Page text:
People have been harnessing the power of water to run machines far back into history. Water wheels were used to grind wheat by the Romans and were used through the Middle Ages. In the 19th century they powered textile mills and generated electricity. Today, hydro is the source of about 20 percent of the world’s electricity.Electrical generation with water power is a simple process. Generally, water falls with great force down large pipes called penstocks, which direct the water into turbines. The force of the water turns the propeller-like turbines, and the rotation of the turbine shaft in turn spins the generators, which produce electrical current. Once the water flows through the turbine it returns to the river.The amount of electricity generated is directly related to the force of the water as it flows into the turbine, also called the “head,” and the volume of the river.At Shoshone, a 7-foot high, 245-foot long dam on the Colorado River impounds the water, some of which is diverted into a tunnel high above the plants. The tunnel, at 12 feet high and 16 feet, eight inches wide, carries water at a flow rate of 1,408 cubic feet per second a little over two miles from the dam to the plant. The water drops 287 feet to the plant through twin, 9-foot diameter penstocks, which feed the water into the plant’s two turbines. The two 9,000-horse power hydraulic turbines turn at 400 revolutions per second and drive two 7,200-kilowatt, 4,000-volt generators. “We run one turbine in the winter and do maintenance on the other,” Verdieck said. He keeps a constant eye on the levels of the dam, which is measured at its current elevation above sea level.”That’s the fun part this time of year. We run at less capacity,” he said. The river presents a challenge because its levels fluctuate and the men at the plant have to let water out of the dam to keep the flow volume constant in the tunnel.The 4,000 volts produced by the generators are “stepped up,” said mechanical foreman Gary Verdieck, by five transformers in a substation just above the plant to 115,000 volts before the electricity enters the transmission line.Water volume through the plant varies by season and year. The greatest amount of water volume measured in the Colorado River at the plant was 30,100 cubic feet per second in June 1918. The lowest peak – 2,064 cfs – was in 2002.Shoshone’s power feeds into electrical transmission lines. A 115 kV line, installed during the original construction of the plant, was an impressive engineering feat for its day. It runs across three mountain passes at altitudes above 12,000 feet to Denver, a total of 153.2 miles. A 69 kV line runs through Glenwood Springs to Rifle, and a 13 kV line provides power to the Shoshone Dam and the Grizzly Creek Rest Area on Interstate 70.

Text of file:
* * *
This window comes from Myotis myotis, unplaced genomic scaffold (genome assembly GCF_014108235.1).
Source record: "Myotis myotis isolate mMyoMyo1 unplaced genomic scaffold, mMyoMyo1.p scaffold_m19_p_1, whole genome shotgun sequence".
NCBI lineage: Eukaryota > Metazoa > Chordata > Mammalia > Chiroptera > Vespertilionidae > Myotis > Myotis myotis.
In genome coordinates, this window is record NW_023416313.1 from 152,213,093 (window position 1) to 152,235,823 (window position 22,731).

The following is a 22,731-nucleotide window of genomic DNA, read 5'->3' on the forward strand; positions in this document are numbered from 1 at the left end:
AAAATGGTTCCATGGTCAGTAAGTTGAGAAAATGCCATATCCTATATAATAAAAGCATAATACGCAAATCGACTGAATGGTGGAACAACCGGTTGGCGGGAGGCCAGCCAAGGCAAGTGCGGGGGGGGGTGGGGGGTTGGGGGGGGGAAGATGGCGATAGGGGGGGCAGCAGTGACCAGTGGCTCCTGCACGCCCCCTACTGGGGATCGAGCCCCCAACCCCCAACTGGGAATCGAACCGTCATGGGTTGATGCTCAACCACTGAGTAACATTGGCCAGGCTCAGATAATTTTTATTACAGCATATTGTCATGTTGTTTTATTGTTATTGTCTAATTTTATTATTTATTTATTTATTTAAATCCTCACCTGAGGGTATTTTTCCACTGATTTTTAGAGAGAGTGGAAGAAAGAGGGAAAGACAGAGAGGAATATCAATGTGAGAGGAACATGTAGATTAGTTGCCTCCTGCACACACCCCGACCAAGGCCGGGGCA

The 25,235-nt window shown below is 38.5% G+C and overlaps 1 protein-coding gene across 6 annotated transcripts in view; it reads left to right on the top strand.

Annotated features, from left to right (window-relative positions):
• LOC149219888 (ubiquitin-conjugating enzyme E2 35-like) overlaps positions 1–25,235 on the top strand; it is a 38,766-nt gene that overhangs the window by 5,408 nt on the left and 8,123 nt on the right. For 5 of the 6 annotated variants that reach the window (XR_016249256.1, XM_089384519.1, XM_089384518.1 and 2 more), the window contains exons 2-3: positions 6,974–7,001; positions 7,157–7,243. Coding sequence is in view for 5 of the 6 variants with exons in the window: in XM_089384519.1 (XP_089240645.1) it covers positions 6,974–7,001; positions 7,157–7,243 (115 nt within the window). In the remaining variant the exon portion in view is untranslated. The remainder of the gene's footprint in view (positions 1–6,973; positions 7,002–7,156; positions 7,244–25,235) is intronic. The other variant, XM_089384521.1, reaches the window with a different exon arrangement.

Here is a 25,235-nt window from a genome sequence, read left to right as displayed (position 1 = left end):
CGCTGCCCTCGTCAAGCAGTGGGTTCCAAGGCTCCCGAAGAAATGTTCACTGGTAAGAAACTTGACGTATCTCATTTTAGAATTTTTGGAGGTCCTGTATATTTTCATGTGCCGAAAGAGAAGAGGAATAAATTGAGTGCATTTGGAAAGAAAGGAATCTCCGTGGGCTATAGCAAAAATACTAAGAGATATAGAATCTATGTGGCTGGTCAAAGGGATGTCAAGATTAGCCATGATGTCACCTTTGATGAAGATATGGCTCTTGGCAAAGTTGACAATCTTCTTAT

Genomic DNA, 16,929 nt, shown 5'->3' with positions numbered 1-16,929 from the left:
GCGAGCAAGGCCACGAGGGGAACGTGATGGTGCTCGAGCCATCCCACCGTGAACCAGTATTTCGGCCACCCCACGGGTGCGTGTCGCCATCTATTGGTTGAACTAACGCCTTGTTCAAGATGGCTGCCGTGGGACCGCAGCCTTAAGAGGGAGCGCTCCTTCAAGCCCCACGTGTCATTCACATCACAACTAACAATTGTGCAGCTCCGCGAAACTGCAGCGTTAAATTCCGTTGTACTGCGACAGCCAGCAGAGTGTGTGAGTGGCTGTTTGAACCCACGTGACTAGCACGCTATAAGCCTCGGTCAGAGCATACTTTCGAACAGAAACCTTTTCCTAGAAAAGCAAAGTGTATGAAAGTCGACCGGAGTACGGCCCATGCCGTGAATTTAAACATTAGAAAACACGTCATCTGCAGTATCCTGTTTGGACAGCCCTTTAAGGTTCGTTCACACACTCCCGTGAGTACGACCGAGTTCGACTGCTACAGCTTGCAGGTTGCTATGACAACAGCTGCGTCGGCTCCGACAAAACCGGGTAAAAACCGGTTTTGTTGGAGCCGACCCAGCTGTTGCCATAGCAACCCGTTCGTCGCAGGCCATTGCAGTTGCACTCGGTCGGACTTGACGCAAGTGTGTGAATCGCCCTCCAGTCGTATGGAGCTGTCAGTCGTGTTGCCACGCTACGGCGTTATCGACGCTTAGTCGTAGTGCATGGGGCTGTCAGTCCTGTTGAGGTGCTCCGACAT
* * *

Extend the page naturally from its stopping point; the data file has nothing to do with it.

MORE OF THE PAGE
While much of the plant’s original equipment is still in operation, the plant is now almost completely automated. On a fresh fall day in mid-September, Verdieck spoke with pride about Shoshone’s ease of operation. In a small room within the plant with the turbines roaring on the other side of the glass wall, command central is a computer atop a small desk. That and the electrical circuitry hidden behind a metal cabinet are the heart of the operation.When Verdieck started his career at Shoshone in the mid-1980s, there were 16 people manning the plant. Work at Shoshone runs in the family. Verdieck’s father and two uncles worked in the plant before him.Now there is a crew of six with two or three working at any one time. In fact, when the men are off duty, control of the plant switches to an Xcel hydro plant called Cabin Creek above Georgetown.”There are cameras on the building and on the dam, and they can watch them from Cabin Creek,” Verdieck explained. Cabin Creek operates 24 hours a day, seven days a week.But the real work, as it has been for all the 97 years Shoshone has been in operation, is keeping the machines in working order. Verdieck will do everything from crawling into one of the turbines for routine maintenance, to welding to running one of the plant’s World War II vintage – but functional – lathes to fabricate a part.”The electricians call us (mechanics) the Maytag guys,” he quipped, for the jack-of-all-trades skills necessary to keep the equipment working smoothly.